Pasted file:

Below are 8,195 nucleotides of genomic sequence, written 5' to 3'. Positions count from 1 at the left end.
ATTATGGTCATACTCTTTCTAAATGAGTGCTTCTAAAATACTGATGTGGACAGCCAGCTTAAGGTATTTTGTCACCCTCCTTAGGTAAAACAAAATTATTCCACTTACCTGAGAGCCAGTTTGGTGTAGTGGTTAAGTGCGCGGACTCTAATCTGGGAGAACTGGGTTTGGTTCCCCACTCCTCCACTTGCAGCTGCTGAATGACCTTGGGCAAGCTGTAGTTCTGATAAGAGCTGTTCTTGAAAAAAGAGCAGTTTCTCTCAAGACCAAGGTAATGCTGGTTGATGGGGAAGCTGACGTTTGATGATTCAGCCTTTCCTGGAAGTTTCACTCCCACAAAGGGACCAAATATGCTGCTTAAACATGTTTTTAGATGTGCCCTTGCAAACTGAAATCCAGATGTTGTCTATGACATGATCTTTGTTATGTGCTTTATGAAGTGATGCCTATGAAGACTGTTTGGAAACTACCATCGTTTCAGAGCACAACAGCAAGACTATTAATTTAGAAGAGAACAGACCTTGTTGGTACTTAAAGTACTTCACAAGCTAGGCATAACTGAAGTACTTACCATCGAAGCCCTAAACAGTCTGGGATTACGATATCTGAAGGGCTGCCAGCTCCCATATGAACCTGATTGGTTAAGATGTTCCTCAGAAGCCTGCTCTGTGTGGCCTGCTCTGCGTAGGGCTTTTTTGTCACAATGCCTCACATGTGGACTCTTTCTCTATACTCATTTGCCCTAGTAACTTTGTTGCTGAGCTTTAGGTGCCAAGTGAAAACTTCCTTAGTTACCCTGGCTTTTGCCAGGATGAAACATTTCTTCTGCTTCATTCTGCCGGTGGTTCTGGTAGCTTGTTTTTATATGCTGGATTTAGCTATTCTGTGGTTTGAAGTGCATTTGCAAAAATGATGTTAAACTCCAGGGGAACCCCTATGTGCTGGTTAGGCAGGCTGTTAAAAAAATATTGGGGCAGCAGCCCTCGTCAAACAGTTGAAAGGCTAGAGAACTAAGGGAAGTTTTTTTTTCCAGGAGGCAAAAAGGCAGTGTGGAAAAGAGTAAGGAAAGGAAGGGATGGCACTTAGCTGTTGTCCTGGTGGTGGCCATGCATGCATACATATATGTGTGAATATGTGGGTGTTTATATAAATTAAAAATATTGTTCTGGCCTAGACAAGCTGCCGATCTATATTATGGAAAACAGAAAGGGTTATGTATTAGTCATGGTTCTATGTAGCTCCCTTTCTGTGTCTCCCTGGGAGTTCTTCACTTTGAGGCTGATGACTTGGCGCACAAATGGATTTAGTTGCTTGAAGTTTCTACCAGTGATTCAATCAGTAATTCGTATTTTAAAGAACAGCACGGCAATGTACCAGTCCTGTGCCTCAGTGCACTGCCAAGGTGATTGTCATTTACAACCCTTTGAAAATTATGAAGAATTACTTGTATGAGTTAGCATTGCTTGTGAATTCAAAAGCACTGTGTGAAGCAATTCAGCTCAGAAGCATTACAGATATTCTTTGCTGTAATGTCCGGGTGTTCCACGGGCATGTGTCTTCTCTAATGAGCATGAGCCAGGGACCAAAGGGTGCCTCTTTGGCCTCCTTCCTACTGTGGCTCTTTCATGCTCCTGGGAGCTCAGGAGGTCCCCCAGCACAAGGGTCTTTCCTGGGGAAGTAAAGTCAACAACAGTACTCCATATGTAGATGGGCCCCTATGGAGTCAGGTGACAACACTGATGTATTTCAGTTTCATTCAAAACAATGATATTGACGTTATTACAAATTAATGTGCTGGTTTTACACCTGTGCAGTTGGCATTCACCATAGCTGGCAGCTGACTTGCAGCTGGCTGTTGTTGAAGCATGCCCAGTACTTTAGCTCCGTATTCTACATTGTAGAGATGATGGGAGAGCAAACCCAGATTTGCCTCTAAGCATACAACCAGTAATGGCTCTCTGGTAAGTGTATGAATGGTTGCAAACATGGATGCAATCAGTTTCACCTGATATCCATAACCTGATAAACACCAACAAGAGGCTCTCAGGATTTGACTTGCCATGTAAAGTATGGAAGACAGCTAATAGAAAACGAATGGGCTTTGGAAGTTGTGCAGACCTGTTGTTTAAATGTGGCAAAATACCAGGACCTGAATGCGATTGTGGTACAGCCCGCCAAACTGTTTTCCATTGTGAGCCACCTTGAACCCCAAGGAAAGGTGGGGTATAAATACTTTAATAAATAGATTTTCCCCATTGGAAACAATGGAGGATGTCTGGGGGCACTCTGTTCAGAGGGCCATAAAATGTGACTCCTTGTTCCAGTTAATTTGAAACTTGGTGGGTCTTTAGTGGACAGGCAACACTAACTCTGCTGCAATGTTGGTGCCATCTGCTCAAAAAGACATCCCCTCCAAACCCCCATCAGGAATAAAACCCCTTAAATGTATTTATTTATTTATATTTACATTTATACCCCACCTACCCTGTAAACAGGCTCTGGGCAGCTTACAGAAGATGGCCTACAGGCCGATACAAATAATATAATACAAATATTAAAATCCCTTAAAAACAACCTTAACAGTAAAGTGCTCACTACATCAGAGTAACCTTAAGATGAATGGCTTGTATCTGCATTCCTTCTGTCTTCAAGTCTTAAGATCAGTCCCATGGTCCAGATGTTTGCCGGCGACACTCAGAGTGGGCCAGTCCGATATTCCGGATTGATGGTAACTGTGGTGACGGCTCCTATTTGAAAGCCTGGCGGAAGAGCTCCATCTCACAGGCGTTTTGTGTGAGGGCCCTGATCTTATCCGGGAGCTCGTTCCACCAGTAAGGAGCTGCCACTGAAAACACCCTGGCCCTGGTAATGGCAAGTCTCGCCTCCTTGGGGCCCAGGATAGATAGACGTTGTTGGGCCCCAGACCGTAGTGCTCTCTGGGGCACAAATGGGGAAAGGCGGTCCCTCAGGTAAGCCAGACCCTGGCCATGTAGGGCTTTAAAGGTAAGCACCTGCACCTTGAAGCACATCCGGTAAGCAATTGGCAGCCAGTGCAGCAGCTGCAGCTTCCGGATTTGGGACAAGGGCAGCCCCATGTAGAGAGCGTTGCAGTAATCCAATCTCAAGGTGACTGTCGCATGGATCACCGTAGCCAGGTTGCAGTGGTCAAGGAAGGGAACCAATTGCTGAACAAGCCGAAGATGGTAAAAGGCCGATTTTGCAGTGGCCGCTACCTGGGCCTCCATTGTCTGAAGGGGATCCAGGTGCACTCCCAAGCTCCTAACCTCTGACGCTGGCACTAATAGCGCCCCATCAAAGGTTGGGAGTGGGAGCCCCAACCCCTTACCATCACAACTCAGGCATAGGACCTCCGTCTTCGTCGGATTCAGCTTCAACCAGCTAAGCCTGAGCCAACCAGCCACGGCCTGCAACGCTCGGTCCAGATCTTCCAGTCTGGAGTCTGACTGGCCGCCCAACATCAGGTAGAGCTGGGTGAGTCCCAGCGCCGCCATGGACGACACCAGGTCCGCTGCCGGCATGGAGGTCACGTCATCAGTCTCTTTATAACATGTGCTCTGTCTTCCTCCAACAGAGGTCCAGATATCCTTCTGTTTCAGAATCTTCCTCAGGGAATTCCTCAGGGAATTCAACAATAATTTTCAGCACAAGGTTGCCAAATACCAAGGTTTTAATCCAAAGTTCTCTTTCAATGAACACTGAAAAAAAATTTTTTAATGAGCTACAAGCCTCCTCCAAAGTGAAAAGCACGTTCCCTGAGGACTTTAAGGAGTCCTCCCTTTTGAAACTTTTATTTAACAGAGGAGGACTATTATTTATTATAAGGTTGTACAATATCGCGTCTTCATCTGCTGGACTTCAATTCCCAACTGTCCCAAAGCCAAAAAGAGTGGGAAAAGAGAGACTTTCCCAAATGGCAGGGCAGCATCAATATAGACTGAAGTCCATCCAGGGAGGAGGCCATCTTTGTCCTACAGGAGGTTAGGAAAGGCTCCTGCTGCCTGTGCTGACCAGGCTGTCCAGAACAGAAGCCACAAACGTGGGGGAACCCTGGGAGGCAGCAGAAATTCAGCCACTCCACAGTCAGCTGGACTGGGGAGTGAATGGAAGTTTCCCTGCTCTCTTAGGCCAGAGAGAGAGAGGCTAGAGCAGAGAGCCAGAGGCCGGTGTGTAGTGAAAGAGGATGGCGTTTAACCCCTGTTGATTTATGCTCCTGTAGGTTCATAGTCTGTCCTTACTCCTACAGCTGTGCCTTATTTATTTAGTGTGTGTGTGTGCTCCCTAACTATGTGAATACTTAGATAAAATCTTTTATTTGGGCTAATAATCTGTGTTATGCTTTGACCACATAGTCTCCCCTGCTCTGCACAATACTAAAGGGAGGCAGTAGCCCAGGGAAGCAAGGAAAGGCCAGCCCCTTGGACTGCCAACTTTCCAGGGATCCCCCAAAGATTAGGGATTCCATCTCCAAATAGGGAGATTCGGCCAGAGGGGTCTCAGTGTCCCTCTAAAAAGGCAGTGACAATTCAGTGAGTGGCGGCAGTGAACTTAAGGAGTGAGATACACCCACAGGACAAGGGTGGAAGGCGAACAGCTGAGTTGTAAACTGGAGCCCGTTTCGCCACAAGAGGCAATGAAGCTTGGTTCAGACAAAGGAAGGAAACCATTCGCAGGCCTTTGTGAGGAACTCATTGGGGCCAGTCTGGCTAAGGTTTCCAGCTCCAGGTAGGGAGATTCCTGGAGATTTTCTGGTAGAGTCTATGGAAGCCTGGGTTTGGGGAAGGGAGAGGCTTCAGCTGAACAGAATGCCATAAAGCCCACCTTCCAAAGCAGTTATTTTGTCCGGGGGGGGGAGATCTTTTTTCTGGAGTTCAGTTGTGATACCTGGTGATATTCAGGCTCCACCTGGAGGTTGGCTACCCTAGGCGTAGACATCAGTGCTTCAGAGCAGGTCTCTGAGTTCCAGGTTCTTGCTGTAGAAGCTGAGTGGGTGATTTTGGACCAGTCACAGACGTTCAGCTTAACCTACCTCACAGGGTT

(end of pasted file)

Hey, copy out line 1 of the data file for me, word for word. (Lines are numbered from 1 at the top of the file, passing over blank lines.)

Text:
Below are 8,195 nucleotides of genomic sequence, written 5' to 3'. Positions count from 1 at the left end.